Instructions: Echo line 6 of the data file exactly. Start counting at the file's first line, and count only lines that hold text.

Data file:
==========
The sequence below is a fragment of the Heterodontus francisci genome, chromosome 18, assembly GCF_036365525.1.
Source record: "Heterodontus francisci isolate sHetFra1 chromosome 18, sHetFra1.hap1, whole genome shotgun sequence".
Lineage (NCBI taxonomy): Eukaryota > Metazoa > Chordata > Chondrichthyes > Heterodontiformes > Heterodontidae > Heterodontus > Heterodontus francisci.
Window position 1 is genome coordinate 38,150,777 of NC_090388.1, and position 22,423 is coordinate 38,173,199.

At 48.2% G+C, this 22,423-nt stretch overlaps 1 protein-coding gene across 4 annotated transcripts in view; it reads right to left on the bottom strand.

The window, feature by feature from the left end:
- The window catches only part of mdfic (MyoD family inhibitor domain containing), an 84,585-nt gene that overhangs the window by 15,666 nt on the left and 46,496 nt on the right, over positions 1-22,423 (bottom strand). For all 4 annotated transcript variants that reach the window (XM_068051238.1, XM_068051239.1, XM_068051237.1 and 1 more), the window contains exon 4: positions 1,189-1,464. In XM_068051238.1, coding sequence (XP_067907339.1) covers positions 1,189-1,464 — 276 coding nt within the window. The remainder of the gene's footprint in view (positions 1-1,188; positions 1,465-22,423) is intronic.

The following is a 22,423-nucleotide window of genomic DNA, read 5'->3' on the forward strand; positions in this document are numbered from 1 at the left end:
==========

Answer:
The window, feature by feature from the left end: